Business / Economy

Nation's big five banks plan bond sales in order to boost their capital

By Reuters (China Daily) Updated: 2014-08-15 07:23

Nation's big five banks plan bond sales in order to boost their capital

A Bank of China branch in Yichang, Hubei province. China's top five banks will raise 128 billion yuan ($20.8 billion) over a two-week period. Zhou Jianping / For China Daily

China's top five banks will raise 128 billion yuan ($20.8 billion) in a two-week bond offering spree following a yearlong hiatus, as regulators signal a willingness for lenders to aggressively tap fixed-income markets.

The country's banking regulator began phasing in new higher capital adequacy requirements last year, in line with global rules known as Basel III, and aggressive implementation of the third Basel accord is a key element of China's plan to fortify banks against risks from a slowing economy.

China Construction Bank Corp and Agricultural Bank of China Ltd, the country's second and third-largest banks, respectively, have announced plans to raise 50 billion yuan worth of Basel III-compliant Tier 2 capital via domestic bond issues on Friday.

Bank of Communications Co Ltd, the country's fifth-biggest lender, plans to raise 28 billion yuan on Monday.

The issues follow two large offerings last week, the first from the country's top five banks since early 2013 and China's transition to Basel III.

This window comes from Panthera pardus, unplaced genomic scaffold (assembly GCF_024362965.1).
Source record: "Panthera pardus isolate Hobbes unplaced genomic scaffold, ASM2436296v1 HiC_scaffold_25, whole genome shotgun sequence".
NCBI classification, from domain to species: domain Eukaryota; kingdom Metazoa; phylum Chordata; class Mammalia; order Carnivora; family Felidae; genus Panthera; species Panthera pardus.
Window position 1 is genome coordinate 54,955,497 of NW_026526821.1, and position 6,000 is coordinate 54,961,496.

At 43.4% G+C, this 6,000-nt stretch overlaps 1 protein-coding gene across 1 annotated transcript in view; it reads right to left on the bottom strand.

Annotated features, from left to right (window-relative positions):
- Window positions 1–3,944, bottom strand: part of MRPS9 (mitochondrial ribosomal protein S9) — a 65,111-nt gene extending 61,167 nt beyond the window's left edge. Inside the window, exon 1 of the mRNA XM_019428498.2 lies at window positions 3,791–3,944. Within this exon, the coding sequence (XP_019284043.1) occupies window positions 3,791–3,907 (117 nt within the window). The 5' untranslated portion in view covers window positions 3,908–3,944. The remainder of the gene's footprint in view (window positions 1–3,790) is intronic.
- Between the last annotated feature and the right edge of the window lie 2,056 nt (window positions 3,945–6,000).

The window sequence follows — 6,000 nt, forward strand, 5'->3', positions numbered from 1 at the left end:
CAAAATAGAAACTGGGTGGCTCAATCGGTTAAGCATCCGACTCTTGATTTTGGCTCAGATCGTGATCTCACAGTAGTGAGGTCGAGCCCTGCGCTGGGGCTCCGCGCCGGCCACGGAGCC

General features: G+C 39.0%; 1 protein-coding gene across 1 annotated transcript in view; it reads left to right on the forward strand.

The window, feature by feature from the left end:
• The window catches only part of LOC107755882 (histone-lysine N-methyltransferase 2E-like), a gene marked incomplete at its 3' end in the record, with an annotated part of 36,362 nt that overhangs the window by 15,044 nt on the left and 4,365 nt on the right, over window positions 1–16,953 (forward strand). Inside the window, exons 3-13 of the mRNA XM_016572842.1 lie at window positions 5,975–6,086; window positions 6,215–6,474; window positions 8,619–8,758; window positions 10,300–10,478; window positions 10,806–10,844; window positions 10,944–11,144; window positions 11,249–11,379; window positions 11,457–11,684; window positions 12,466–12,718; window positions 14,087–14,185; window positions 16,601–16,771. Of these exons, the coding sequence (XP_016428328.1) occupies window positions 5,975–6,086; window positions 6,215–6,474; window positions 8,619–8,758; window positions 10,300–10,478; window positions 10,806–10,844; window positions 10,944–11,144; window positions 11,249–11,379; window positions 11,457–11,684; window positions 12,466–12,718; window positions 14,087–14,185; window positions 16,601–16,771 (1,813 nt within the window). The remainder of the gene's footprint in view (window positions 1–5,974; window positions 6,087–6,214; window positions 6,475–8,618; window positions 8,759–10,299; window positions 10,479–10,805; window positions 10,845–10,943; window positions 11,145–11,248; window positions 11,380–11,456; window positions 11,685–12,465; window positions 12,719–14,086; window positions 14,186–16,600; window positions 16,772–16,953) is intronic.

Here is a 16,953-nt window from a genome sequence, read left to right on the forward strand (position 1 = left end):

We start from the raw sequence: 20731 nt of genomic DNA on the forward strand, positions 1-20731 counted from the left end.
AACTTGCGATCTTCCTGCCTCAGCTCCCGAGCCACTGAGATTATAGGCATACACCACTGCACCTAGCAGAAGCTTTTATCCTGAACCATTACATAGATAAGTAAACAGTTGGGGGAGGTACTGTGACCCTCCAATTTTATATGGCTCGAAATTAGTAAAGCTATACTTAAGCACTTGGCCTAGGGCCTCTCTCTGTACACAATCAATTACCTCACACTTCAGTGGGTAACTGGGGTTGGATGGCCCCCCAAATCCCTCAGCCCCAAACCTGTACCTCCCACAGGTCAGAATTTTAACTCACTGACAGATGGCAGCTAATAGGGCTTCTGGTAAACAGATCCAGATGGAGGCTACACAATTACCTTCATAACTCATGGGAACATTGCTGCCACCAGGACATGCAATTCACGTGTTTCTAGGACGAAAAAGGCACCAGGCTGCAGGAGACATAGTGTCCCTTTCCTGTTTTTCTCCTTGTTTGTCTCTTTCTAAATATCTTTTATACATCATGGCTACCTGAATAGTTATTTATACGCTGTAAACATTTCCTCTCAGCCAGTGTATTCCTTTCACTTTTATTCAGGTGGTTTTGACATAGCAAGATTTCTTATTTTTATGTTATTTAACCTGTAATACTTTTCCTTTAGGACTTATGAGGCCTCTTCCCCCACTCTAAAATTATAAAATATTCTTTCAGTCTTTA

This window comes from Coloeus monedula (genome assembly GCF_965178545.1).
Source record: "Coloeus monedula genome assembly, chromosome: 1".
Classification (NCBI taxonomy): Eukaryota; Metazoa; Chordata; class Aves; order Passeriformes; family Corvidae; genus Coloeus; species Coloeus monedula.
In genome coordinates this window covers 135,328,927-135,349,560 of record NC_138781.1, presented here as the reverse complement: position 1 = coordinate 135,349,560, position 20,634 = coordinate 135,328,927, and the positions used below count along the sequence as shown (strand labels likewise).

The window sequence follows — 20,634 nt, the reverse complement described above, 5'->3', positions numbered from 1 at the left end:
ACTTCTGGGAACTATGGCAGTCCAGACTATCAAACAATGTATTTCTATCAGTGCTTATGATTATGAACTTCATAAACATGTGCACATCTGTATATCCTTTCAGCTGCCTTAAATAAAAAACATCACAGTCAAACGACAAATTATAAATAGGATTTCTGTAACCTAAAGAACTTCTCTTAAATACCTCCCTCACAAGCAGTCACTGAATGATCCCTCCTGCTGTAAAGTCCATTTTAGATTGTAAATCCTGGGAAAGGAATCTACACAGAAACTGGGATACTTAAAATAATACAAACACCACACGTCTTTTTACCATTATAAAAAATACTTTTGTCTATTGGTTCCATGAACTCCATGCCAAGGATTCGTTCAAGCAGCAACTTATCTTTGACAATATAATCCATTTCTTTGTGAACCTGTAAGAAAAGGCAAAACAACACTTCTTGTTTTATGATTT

Industrial and Commercial Bank of China Ltd and Bank of China, the country's largest and fourth-largest lenders, together offered 50 billion yuan of bonds last week.

The flurry of offerings shows Chinese regulators have signed off on the giant deals despite their potential drain on market liquidity, and are comfortable with the new Basel III-compliant bond structure, sources told IFR Asia, a Thomson Reuters publication.

China's economy showed further signs of softening in July despite a burst of government stimulus measures, and banks have tightened lending to risky areas such as the property sector.

The government embarked on a massive credit-fueled economic stimulus program from 2008 to 2010 to pull the economy through the global financial crisis. Many analysts expect a large portion of bank loans extended during that time to turn sour.

The fundraising spree still leaves China's top lenders lagging regional counterparts.

Asian banks (excluding Japan and Australia) have raised more than $32 billion in Basel III compliant securities to date, which includes $26 billion issued in 2014, in local and international markets, according to Moody's data.

Steven Chan, a banking analyst at Maybank Kim Eng, a Singapore-based research firm said the amount being raised was small viewed against the assets of China's top lenders. "It's very small compared with the trillions of assets," he said.

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